The 1K resistor R1 is a pull-down resistor (1/4W is sufficient). Its value turns out to be important, because the on-board A3949 H-bridge seems to have a pull-up resistor of about 70K. Thus even when the H-bridge is inactive, the motor ports (1A and 1B) are pulled up to +12V, which must be pulled down to well below 2V in order for Q1 (IRF510) to remain off. The 1K value works perfectly (if the value is too large, it won’t be able to pull the voltage low enough). The reason IRF510 works is because it allows a high current (20A pulsed) to pass through it, which is much larger than what the A3949 chip can handle.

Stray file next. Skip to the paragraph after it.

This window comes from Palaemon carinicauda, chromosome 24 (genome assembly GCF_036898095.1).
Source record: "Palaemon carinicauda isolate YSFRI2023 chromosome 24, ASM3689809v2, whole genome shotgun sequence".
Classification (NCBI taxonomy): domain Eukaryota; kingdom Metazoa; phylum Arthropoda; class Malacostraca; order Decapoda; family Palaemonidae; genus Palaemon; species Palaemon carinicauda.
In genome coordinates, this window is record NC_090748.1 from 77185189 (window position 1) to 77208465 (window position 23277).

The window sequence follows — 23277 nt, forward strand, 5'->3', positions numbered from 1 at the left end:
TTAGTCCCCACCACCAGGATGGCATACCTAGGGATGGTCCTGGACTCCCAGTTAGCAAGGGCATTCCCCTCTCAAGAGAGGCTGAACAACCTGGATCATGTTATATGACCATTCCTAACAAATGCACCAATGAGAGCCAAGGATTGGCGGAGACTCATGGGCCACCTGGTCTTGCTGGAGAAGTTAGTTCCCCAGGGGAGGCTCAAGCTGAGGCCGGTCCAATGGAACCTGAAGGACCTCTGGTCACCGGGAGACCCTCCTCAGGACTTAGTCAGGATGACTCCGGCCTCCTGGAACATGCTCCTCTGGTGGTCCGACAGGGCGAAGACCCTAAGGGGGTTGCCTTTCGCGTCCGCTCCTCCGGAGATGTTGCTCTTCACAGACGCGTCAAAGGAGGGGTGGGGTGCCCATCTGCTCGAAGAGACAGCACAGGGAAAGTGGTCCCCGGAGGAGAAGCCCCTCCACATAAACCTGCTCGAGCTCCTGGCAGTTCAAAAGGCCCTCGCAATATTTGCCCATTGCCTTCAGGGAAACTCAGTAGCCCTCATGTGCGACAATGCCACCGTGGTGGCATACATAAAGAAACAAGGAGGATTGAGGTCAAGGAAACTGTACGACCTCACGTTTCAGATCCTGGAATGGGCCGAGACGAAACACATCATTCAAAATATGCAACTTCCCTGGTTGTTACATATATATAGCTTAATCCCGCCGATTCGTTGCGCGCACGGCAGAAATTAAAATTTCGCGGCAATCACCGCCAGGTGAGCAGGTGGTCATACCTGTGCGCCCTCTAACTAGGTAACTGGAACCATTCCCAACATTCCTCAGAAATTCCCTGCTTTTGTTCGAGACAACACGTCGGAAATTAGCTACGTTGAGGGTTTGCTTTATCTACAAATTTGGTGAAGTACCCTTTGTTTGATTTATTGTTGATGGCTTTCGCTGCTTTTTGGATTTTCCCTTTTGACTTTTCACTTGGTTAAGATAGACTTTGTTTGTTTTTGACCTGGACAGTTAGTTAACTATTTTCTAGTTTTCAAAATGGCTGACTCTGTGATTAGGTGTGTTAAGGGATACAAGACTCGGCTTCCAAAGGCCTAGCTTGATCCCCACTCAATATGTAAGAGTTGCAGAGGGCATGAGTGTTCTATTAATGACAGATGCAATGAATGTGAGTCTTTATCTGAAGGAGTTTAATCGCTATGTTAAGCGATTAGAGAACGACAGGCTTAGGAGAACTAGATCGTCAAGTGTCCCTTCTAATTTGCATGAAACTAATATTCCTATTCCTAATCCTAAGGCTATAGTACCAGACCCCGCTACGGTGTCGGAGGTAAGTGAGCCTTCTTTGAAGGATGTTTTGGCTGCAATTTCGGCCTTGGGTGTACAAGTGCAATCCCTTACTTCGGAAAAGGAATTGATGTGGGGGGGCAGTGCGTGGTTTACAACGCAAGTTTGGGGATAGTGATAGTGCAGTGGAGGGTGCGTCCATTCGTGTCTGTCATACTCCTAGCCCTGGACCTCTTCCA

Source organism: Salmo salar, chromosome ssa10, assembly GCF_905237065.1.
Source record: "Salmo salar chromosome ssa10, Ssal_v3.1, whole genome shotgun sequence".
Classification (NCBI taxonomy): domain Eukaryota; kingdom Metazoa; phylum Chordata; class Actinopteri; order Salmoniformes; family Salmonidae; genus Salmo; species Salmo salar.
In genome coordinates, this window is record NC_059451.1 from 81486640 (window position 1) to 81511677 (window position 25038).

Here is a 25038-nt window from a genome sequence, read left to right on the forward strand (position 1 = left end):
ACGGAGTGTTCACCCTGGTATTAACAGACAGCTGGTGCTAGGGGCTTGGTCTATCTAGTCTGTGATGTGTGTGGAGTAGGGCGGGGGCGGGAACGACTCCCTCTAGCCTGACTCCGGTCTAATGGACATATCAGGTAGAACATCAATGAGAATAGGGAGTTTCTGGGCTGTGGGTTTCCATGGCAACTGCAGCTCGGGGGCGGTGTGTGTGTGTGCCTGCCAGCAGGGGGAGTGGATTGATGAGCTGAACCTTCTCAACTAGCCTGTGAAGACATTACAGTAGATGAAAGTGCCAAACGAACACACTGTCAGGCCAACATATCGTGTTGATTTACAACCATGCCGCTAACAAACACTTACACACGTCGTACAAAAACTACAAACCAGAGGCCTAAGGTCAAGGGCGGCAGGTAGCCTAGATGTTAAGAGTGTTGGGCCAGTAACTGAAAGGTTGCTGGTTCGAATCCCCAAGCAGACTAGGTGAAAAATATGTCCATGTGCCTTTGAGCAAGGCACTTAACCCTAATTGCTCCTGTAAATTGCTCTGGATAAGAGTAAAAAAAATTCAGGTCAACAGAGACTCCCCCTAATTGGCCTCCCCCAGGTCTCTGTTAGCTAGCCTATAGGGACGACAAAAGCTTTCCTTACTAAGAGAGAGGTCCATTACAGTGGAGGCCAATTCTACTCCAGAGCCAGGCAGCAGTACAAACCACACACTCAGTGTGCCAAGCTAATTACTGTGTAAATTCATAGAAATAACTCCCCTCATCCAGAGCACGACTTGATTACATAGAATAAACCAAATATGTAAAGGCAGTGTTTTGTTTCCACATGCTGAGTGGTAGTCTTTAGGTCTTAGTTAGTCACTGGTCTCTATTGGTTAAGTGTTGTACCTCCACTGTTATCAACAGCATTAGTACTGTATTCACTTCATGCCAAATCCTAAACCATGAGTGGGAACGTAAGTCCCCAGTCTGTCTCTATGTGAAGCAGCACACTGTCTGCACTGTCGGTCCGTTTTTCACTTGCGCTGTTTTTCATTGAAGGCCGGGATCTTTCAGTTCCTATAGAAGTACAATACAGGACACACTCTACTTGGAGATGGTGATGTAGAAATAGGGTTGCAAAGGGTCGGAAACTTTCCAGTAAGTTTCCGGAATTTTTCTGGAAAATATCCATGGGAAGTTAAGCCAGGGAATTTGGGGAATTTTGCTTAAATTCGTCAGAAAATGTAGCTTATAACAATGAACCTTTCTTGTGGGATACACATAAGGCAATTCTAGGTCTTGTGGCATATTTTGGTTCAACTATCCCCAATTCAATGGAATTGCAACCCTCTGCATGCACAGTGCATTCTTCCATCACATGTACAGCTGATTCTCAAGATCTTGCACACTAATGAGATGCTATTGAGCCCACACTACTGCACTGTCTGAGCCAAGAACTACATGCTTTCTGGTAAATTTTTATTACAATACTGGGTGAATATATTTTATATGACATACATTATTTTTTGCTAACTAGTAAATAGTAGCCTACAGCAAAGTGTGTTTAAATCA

Using MOSFET, the main benefit is that the PWM works, hence the motor feed speed can be controlled and tuned in order to print out fine details of a 3D model. I was able to print several models with great details that I wasn’t able to achieve when PWM had to be fixed to 255 all the time.

After the single MOSFET solution worked, I started thinking how to make the motor move backward as well. It looked like the simplest way is to reproduce an H-bridge using 4 MOSFETs. The schematic is shown below:

It’s basically one of the standard H-bridge implementations. Q1 and Q4 are N-channel MOSFETs and should use IRF510 or any alternative(STP16NF06, RFP30N06LE etc.) that supports at least 10A drain-source current; Q2 and Q5 are similar but P-channel, and should use IRF9530 or any suitable alternative (STP12PF06, FQP27P06 etc.)